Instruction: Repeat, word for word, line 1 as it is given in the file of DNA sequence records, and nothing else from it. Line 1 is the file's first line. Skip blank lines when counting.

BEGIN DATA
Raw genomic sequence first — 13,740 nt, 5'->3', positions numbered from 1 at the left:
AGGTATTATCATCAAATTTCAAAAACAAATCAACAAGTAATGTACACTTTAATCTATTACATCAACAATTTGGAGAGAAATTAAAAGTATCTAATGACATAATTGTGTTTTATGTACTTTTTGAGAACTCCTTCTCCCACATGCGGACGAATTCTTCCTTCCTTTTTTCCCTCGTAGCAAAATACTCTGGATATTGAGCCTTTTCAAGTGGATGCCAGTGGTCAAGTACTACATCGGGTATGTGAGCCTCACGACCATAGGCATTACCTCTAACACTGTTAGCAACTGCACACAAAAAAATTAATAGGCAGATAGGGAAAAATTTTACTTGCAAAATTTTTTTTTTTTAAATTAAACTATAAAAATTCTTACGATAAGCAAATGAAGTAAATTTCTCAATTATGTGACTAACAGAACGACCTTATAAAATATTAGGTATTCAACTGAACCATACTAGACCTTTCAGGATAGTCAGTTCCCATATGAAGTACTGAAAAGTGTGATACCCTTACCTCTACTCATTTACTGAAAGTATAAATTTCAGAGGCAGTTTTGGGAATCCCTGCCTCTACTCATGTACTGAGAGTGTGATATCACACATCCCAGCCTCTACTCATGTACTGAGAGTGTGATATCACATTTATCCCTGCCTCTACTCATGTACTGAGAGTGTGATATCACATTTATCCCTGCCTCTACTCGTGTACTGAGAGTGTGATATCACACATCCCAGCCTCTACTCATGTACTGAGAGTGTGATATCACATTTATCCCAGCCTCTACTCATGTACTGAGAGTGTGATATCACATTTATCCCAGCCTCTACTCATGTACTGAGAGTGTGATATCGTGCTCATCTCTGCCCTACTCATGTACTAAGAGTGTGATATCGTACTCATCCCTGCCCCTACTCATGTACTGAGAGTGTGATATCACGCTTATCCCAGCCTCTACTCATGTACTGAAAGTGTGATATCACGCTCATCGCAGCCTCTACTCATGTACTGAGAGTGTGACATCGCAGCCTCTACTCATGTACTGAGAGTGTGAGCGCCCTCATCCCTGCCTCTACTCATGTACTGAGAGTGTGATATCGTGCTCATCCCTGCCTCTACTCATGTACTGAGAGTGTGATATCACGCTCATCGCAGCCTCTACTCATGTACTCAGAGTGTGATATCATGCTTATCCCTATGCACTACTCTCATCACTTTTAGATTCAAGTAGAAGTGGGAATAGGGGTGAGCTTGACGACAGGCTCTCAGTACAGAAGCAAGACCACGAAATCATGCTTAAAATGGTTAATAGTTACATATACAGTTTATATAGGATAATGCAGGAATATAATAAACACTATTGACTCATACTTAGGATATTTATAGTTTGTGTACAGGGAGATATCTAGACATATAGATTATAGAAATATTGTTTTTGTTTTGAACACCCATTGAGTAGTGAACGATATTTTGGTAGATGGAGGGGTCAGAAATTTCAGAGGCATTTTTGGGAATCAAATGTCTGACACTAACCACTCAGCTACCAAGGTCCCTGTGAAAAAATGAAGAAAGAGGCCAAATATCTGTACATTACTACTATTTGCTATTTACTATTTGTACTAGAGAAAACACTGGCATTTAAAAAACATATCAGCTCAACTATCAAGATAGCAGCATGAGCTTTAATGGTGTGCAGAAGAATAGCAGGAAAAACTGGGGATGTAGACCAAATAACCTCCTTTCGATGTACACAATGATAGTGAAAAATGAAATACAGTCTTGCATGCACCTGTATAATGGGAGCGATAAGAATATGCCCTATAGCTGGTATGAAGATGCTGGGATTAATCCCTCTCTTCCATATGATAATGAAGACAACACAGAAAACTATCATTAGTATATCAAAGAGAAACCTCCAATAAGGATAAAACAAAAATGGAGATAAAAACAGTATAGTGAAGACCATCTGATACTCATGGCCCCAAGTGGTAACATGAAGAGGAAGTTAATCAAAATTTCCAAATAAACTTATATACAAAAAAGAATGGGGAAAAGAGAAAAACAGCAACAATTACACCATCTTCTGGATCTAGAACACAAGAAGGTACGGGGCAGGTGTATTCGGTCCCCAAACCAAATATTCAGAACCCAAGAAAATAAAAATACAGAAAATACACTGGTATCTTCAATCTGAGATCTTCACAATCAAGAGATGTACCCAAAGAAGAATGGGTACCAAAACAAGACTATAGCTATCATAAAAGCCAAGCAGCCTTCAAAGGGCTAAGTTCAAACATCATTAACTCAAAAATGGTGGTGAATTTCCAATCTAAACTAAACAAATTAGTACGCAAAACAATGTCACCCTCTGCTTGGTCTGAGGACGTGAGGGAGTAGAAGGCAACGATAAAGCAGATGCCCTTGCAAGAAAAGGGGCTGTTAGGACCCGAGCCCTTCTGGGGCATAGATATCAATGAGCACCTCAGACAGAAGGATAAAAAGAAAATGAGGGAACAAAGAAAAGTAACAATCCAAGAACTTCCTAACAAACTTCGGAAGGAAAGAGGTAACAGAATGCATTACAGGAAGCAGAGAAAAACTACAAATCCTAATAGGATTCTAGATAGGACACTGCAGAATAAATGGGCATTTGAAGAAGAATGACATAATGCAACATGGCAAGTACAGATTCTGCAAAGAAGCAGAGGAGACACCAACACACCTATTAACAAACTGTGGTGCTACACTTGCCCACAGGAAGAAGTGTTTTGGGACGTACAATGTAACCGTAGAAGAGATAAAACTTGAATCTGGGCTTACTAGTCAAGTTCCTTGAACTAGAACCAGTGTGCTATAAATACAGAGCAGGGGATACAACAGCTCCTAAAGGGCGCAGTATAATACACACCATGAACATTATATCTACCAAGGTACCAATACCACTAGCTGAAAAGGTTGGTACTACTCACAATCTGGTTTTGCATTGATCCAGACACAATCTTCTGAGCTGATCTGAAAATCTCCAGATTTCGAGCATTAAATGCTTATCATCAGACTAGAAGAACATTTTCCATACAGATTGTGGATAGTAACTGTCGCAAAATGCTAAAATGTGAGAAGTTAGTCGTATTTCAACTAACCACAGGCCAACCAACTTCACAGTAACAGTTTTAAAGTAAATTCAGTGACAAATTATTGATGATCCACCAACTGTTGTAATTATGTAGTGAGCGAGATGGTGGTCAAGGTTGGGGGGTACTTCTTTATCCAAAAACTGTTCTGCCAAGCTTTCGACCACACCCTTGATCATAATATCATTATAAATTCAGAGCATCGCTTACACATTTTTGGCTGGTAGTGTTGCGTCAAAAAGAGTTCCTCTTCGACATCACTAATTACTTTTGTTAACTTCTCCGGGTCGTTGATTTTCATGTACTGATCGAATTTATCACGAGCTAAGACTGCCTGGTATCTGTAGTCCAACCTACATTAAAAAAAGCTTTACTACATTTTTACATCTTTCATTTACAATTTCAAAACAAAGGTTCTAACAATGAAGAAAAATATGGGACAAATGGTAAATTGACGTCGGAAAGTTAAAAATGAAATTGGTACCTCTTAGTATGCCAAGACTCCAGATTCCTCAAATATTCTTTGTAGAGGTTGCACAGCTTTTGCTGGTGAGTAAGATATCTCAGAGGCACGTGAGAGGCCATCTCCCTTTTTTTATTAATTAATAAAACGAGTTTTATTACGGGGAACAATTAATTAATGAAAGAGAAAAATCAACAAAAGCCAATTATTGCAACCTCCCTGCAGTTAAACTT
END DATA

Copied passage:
Raw genomic sequence first — 13,740 nt, 5'->3', positions numbered from 1 at the left: